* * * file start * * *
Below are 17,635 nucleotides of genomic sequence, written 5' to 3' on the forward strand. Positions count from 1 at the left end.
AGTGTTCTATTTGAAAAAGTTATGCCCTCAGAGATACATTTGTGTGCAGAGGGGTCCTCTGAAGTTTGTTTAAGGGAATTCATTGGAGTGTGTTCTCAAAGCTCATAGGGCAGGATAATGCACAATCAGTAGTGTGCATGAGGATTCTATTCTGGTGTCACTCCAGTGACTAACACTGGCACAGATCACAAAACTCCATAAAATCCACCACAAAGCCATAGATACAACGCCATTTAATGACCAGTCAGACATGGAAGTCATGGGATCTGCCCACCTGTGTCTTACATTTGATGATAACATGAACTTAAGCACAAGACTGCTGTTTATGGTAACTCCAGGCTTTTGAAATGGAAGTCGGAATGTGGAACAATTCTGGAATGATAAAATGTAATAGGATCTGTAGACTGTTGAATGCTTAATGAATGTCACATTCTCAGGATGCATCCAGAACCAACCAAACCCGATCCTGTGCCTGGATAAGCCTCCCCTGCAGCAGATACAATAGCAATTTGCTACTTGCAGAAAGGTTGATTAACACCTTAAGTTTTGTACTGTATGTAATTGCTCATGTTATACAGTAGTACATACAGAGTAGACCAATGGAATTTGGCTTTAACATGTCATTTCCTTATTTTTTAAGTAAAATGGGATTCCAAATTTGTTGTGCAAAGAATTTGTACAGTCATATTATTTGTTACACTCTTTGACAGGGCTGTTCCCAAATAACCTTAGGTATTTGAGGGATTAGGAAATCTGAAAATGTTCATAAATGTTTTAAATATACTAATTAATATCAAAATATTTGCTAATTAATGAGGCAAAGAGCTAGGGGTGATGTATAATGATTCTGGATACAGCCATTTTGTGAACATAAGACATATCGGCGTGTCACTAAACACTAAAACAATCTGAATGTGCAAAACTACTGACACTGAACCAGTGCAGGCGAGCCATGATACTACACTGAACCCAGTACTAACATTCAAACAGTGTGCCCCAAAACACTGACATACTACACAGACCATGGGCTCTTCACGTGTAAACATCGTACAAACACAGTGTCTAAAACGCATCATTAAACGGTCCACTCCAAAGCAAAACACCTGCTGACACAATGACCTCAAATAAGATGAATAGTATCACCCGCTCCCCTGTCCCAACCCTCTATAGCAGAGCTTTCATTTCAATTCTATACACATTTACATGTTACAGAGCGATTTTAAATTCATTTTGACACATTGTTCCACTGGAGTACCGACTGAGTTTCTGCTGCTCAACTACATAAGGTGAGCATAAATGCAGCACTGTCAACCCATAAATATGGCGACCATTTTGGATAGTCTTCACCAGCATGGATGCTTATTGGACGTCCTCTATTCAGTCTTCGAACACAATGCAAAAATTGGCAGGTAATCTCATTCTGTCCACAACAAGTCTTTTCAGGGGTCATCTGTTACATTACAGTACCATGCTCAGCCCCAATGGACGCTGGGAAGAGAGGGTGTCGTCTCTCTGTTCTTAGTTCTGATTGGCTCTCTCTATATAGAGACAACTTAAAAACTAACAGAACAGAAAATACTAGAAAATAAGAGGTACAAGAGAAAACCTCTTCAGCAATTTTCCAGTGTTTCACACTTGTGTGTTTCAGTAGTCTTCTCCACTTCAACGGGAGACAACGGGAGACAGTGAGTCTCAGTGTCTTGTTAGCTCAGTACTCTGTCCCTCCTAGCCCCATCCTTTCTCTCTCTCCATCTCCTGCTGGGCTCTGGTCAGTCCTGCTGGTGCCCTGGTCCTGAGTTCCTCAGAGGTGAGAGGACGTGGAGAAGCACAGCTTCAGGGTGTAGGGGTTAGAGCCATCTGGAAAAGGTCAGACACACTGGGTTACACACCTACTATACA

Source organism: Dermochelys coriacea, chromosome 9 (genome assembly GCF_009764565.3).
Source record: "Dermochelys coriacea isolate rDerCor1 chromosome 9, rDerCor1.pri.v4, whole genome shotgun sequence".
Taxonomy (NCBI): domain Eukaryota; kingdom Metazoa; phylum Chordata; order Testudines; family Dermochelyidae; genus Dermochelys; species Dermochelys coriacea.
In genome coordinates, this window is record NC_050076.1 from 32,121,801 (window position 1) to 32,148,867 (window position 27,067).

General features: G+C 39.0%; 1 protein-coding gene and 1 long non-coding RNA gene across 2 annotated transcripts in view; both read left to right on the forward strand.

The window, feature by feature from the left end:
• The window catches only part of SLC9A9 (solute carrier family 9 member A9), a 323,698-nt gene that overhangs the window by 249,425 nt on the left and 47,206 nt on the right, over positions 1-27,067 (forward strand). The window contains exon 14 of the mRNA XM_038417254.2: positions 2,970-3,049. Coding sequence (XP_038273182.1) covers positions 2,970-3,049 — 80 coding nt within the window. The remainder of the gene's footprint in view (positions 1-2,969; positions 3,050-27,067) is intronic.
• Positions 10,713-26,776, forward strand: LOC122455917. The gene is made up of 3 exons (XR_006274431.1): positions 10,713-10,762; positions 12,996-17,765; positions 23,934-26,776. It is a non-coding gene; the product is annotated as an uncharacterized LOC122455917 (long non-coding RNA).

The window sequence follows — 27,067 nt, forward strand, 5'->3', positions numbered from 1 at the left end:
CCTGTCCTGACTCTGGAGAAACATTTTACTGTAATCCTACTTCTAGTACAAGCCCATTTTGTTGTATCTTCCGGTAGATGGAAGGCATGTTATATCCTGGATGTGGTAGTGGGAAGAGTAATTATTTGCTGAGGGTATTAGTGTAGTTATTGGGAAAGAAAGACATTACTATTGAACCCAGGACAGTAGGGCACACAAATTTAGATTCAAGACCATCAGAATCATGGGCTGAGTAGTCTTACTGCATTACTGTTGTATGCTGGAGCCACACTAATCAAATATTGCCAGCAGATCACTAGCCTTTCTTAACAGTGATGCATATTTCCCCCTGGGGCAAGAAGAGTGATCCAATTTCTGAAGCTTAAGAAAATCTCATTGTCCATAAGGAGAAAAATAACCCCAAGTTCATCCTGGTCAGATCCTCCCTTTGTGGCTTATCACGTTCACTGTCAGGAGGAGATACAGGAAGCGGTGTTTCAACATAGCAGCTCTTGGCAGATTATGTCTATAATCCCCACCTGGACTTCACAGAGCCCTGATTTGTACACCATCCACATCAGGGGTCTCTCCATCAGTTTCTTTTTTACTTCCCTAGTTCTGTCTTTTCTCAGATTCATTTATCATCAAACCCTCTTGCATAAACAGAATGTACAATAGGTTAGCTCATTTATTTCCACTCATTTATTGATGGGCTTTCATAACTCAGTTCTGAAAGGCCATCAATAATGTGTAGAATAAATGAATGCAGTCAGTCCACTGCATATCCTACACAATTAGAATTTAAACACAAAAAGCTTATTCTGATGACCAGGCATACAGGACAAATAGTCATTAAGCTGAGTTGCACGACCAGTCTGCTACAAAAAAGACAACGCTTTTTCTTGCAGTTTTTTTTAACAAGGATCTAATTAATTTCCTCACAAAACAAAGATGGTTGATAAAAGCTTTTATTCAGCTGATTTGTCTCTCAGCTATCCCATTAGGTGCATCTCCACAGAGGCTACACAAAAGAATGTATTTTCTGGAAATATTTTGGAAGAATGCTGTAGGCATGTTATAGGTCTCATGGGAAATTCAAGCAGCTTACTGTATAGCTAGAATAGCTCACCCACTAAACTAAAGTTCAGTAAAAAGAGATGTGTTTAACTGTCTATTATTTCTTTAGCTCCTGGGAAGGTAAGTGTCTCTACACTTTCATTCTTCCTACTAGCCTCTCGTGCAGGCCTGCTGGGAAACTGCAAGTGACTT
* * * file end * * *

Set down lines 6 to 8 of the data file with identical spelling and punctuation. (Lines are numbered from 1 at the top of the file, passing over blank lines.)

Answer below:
In genome coordinates, this window is record NC_050076.1 from 32,121,801 (window position 1) to 32,148,867 (window position 27,067).

General features: G+C 39.0%; 1 protein-coding gene and 1 long non-coding RNA gene across 2 annotated transcripts in view; both read left to right on the forward strand.

The window, feature by feature from the left end: